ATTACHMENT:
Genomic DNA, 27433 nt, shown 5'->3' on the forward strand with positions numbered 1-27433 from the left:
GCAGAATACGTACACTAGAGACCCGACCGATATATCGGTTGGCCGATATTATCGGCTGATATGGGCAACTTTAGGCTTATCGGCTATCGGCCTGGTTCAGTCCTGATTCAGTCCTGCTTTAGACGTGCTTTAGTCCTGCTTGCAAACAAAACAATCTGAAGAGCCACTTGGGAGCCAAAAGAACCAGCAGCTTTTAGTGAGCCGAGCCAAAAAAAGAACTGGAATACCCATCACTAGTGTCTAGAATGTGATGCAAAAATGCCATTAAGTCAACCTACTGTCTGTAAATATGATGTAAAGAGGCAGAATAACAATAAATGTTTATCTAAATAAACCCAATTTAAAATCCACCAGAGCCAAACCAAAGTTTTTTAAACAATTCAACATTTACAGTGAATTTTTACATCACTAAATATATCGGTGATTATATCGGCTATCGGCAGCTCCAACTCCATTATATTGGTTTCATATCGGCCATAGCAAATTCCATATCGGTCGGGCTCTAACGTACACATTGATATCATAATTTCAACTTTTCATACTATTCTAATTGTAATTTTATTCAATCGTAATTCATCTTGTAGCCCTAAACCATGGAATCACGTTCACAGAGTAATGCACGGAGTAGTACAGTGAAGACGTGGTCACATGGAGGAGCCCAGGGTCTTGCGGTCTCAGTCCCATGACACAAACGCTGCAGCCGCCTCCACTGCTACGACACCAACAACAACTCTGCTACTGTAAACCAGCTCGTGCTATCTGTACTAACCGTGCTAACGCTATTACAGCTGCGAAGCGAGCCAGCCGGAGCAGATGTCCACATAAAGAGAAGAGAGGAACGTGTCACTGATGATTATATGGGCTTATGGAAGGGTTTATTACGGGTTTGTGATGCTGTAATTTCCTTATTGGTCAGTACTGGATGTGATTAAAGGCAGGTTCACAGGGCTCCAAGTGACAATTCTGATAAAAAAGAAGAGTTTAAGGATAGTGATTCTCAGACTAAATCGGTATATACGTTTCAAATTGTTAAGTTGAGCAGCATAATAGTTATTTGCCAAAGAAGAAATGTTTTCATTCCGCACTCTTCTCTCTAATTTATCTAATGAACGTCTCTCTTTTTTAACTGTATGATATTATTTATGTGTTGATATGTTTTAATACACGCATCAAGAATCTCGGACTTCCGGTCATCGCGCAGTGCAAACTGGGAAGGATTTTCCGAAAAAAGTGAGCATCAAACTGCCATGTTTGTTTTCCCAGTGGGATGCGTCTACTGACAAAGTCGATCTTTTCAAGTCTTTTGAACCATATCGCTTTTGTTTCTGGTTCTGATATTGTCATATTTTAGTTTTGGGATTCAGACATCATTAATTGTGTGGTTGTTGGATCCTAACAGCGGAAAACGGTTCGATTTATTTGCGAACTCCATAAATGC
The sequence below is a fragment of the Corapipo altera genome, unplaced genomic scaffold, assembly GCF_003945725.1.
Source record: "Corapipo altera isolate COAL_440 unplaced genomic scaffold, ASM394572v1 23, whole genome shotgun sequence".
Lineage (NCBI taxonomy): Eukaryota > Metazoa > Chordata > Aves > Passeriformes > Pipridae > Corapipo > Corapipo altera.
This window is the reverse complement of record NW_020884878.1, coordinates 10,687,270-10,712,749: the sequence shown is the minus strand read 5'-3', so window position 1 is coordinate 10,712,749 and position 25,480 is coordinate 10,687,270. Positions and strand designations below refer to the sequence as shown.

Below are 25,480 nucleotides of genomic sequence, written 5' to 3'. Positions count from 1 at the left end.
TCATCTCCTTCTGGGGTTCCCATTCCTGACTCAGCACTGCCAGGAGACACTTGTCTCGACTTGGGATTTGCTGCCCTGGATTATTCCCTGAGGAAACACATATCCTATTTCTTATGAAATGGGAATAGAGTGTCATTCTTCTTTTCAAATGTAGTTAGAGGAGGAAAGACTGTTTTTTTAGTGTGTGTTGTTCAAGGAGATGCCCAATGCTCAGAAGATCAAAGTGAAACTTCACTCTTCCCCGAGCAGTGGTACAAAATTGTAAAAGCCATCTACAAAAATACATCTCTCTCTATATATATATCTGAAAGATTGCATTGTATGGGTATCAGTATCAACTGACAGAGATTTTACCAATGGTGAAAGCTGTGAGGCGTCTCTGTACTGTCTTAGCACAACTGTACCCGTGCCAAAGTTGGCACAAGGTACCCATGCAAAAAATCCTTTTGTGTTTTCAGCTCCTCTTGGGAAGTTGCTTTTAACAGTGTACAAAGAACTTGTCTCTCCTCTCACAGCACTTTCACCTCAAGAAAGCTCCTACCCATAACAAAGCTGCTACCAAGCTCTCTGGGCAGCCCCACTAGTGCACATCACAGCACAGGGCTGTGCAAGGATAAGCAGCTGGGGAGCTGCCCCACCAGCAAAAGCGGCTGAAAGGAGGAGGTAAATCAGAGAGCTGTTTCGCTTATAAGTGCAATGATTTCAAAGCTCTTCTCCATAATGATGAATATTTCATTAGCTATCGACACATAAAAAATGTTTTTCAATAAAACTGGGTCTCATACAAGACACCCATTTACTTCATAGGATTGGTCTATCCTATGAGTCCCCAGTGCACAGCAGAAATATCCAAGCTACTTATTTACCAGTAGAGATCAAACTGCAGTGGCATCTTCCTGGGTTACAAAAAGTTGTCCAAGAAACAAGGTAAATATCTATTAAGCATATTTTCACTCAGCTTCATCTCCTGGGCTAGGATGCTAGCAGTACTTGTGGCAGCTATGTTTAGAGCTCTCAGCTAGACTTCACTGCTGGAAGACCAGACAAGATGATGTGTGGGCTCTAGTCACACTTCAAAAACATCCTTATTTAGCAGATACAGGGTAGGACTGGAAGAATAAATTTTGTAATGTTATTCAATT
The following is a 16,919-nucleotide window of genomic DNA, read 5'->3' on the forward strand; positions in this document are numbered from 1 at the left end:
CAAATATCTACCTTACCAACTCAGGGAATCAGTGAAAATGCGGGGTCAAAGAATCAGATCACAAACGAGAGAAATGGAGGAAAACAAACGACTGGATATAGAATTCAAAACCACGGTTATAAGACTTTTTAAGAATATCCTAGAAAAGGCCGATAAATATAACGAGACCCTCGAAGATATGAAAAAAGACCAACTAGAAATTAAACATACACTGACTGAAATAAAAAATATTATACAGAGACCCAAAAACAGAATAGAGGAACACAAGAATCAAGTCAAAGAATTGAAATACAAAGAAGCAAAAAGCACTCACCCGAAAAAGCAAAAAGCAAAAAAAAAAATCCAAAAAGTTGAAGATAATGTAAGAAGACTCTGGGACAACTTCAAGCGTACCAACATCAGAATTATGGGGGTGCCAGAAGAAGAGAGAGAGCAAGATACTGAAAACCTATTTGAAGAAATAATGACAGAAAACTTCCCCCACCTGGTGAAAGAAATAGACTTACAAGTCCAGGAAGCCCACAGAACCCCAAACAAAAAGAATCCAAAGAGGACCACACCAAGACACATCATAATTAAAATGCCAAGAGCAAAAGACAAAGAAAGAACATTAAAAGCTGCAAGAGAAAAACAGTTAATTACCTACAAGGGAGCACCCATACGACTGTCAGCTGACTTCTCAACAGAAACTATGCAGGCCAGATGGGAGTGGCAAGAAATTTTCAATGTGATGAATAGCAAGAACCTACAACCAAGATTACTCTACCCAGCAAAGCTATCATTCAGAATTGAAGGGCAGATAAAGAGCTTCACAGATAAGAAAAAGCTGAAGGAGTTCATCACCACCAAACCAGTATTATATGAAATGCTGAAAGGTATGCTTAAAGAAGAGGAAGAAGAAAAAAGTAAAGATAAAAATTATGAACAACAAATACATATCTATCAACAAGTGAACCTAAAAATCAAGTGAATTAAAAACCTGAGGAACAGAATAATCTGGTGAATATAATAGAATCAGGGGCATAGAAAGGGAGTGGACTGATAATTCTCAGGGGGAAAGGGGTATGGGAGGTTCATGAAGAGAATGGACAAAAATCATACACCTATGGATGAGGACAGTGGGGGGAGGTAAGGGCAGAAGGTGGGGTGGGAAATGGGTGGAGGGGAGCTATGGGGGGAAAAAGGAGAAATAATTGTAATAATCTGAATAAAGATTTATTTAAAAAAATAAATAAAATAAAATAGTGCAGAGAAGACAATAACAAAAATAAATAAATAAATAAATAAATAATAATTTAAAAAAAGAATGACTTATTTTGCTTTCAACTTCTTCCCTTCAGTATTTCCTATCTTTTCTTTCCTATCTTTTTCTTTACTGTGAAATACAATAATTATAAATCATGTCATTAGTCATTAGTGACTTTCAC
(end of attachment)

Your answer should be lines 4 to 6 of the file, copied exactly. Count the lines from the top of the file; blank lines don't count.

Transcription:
Source record: "Corapipo altera isolate COAL_440 unplaced genomic scaffold, ASM394572v1 23, whole genome shotgun sequence".
Lineage (NCBI taxonomy): Eukaryota > Metazoa > Chordata > Aves > Passeriformes > Pipridae > Corapipo > Corapipo altera.
This window is the reverse complement of record NW_020884878.1, coordinates 10,687,270-10,712,749: the sequence shown is the minus strand read 5'-3', so window position 1 is coordinate 10,712,749 and position 25,480 is coordinate 10,687,270. Positions and strand designations below refer to the sequence as shown.